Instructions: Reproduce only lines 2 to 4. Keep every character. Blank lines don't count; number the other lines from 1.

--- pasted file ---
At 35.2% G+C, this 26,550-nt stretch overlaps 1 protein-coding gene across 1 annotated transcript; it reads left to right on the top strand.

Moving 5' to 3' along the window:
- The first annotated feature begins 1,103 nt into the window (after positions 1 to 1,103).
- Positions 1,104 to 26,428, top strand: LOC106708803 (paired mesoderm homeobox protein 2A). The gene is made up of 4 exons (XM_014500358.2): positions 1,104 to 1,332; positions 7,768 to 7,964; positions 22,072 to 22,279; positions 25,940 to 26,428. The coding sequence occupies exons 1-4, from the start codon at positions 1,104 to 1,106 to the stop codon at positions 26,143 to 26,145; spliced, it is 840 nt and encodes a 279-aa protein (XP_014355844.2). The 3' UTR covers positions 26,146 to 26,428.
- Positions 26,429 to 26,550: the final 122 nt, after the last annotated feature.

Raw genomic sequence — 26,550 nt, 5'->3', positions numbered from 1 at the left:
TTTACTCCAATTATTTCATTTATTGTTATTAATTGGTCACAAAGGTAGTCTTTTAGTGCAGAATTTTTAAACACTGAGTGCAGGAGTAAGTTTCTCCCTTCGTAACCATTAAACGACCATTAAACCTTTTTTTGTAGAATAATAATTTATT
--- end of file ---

Moving 5' to 3' along the window:
- The first annotated feature begins 1,103 nt into the window (after positions 1 to 1,103).
- Positions 1,104 to 26,428, top strand: LOC106708803 (paired mesoderm homeobox protein 2A). The gene is made up of 4 exons (XM_014500358.2): positions 1,104 to 1,332; positions 7,768 to 7,964; positions 22,072 to 22,279; positions 25,940 to 26,428. The coding sequence occupies exons 1-4, from the start codon at positions 1,104 to 1,106 to the stop codon at positions 26,143 to 26,145; spliced, it is 840 nt and encodes a 279-aa protein (XP_014355844.2). The 3' UTR covers positions 26,146 to 26,428.